A wall drenched in history
Flood prevention wall at Breskens, Netherlands
designed with NOEplast textured formliners
The flood defences protecting the Dutch town of Breskens no longer met current requirements and were replaced. Among the works carried out was a flood retention wall designed with the help of textured formliners manufactured by NOE-Schaltechnik. All the motifs used make reference to the history of the place.
Today, Breskens is a small, tranquil harbour town attracting large numbers of tourists to its wonderful sandy beach. But it has not always been so peaceful. Because of its proximity to Britain and its strategic location at the mouth of the River Schelde, Breskens has witnessed repeated military action. For example, a British invasion began here during the Napoleonic Wars. Since then, many fortifications have been built along the coast, of which Fort Frederik Hendrik was the most important. During the Second World War as well, Breskens provided the stage for military exchanges.
Until now visitors to the tourist town saw very few signs of its eventful history. This has changed, however, since the recent improvements to the flood defences. As part of these works, the authorities have built a 486 m long flood retention wall. The wall is constructed of precast concrete units that project about a metre out of the sand and extend to the same depth below. The surfaces of the units are decorated with a relief of symbols and lettering that make reference to the history of the place. The flood prevention measures were designed by Dutch landscape architects Planklaan, Den Bosch.
History in symbols
The architects at Planklaan thought carefully about the aspect of historical reconstruction. They paid special attention to Fort Frederik Hendrik. Built by Napoleon in 1814, it had to surrender in later years to a holiday and beach park. Because the fort had a pentagonal layout in plan, the architects opted for a star-shaped symbol. It can be seen on most of the concrete wall surfaces. Another relief shows cannons from earlier and later times. Different historical events in the area are recalled in variously sized lettering along with their dates. Two examples are the British invasion and the 1830 Belgian revolution.
The designers chose to use NOEplast textured formliners to transfer the motifs onto the concrete surface. The PU textured formliners are glued or placed in the formwork. Then the concrete is poured. As soon as the concrete has adequately hardened, the forms can be struck to reveal the selected surface relief.
The designers of the flood prevention walls at Breskens placed their trust in the know-how and abilities of NOE-Schaltechnik's Dutch subsidiary. The formwork manufacturer from Süssen, Germany, has been marketing textured formliners under the name of NOEplast for over 40 years. In addition to an extensive range of formliners with attractive standard motifs, the company also offers customers the opportunity to realise their own individual ideas. NOE engineers make themselves available to support their customers at all times, contributing their great experience and suggesting efficient solutions from conception to final implementation. For the flood prevention wall at Breskens, they suggested something different to the usual solution of large sheets of formliner several centimetres thick: manufacturing the selected formliner out of NOEplast but with motifs no bigger than the palm of your hand in some places. These were then glued to a supporting board that was in turn fixed onto the formwork. This had the advantage of using considerably less material and reducing costs. The same process was used for the symbols and lettering on the walls.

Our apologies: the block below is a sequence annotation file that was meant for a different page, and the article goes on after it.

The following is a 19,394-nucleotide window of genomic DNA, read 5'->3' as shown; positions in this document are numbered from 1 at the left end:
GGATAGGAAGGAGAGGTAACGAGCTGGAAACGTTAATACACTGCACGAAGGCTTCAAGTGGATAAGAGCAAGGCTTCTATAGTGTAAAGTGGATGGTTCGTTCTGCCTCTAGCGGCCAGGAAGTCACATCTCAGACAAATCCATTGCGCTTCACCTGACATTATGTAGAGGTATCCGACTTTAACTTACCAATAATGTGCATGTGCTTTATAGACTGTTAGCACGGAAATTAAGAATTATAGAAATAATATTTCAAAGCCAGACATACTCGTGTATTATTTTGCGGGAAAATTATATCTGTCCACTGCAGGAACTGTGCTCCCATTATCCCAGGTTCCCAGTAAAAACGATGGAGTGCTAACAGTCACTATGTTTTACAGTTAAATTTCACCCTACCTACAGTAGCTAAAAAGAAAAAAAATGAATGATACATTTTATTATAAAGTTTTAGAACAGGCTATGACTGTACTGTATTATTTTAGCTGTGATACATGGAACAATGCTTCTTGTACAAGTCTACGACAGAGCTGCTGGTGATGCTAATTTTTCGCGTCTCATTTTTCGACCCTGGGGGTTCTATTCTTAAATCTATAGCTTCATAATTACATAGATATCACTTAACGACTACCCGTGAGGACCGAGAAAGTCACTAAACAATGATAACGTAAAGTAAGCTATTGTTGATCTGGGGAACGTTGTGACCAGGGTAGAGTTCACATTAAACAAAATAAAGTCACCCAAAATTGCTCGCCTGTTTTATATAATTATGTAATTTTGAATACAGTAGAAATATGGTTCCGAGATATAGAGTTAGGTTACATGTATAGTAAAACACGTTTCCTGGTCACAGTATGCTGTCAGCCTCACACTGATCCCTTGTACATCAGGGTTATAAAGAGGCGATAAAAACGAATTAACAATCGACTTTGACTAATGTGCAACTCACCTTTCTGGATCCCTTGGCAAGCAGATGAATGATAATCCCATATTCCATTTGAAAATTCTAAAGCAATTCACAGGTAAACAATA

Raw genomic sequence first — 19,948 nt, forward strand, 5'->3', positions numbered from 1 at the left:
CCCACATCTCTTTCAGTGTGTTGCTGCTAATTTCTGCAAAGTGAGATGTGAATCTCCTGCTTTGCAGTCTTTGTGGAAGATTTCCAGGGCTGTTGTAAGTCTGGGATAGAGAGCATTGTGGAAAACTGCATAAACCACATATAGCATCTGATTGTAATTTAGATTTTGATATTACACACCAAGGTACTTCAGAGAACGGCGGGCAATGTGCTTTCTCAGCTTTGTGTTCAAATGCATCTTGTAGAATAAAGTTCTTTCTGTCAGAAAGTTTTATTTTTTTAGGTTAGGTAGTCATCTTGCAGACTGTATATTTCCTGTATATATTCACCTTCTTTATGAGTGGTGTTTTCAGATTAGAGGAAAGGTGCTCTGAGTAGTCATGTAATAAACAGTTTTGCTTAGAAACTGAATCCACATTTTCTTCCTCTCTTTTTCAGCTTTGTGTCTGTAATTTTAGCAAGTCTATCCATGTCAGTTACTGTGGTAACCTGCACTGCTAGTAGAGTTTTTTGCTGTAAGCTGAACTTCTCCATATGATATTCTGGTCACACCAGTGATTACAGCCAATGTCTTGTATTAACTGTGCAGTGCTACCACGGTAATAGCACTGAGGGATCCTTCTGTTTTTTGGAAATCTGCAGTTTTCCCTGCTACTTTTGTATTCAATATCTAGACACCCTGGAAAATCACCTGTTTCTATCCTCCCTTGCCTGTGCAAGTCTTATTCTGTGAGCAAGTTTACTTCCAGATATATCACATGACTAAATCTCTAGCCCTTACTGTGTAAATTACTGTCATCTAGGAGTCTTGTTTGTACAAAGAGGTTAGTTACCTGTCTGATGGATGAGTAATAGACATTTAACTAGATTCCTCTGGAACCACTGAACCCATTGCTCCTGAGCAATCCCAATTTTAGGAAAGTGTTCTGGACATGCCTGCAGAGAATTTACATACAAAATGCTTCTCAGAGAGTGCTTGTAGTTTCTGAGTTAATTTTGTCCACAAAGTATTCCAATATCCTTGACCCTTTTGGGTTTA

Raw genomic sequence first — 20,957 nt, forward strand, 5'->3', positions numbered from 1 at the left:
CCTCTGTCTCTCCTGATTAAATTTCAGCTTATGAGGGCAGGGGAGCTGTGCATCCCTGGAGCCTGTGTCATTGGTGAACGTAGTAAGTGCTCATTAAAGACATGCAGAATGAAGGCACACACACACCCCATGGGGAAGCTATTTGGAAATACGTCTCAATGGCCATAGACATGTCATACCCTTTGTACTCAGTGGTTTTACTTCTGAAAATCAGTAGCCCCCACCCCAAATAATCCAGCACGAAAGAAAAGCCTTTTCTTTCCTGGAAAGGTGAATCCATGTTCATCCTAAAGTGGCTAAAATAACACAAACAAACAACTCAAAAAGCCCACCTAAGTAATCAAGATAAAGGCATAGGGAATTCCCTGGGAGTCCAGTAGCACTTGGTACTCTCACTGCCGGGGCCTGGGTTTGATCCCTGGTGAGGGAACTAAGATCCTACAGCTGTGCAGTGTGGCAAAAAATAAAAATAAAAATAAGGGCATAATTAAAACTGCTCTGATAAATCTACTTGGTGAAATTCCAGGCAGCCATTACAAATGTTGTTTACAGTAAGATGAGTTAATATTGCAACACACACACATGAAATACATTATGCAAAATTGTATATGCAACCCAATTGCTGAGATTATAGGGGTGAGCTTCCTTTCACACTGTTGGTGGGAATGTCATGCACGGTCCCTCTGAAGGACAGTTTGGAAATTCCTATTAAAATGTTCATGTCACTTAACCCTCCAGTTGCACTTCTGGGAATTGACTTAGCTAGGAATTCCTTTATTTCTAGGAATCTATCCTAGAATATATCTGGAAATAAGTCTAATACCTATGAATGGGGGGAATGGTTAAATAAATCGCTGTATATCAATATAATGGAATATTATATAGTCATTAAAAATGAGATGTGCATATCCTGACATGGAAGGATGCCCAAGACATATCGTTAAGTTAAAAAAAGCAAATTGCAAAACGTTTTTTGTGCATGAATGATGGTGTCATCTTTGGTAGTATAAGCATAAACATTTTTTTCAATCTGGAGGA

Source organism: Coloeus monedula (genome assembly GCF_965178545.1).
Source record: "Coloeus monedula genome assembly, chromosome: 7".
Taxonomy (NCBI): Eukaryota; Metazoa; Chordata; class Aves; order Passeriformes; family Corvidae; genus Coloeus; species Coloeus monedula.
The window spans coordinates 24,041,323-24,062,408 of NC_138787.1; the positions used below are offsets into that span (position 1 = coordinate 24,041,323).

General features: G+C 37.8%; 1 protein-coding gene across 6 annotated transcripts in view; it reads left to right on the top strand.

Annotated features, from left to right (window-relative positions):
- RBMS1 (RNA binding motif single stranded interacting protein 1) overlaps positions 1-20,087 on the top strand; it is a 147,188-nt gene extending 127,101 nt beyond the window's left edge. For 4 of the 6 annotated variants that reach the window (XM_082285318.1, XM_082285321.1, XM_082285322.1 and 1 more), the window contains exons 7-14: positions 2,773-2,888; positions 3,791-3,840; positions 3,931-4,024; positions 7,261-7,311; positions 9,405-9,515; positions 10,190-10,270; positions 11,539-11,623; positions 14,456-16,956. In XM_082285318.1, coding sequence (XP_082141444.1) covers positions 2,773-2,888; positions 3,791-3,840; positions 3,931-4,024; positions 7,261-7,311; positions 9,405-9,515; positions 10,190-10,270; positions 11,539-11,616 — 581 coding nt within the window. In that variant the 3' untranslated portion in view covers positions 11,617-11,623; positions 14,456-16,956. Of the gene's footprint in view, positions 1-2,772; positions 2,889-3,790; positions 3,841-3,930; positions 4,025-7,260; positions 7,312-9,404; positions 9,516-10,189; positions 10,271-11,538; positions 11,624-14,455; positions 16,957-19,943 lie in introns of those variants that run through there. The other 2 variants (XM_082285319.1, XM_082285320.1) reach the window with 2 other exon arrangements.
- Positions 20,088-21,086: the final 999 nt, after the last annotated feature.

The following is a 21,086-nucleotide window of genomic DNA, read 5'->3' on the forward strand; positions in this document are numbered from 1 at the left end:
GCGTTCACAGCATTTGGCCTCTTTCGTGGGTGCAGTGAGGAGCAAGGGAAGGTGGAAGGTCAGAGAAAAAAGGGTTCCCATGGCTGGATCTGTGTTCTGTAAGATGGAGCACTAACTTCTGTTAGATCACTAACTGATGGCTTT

Advice right down to the detail
Taking the symbol for Fort Frederik Hendrik as an example, the designers first proposed a motif composed of a five-pointed star chamfered at its edges, a deep groove and a raised arc. The five-pointed star represented the fort, the groove the moat around it and the arc a battery of cannons that once stood in front of the fort and pointed out to sea. In designing the NOEplast elements, it soon became clear to NOE that the groove created with the formliner would be too deep and narrow for the formwork to strip well from the concrete. To the architects, on the other hand, this geometry was important because they feared the desired shadow effect would otherwise not be visible. With this aim in mind, NOE suggested a very minor modification to the motif. This was to the benefit the design's aesthetics and its technical implementation. NOE advised the architects to make the groove slightly wider and shallower. A further suggestion was to integrate three smaller grooves in the main groove. In addition to symbolising the water in the moat, they would also create the architects' desired shadow effect. The architects liked this suggestion so much that they adopted it. This example shows how an attractive result was achieved through careful design and a good cooperative relationship between the architects and NOE's engineers. Today, the flood prevention wall not only keeps the town of Breskens safe, but also brings the history of the place to the attention of the visitor in an attractive and interesting way.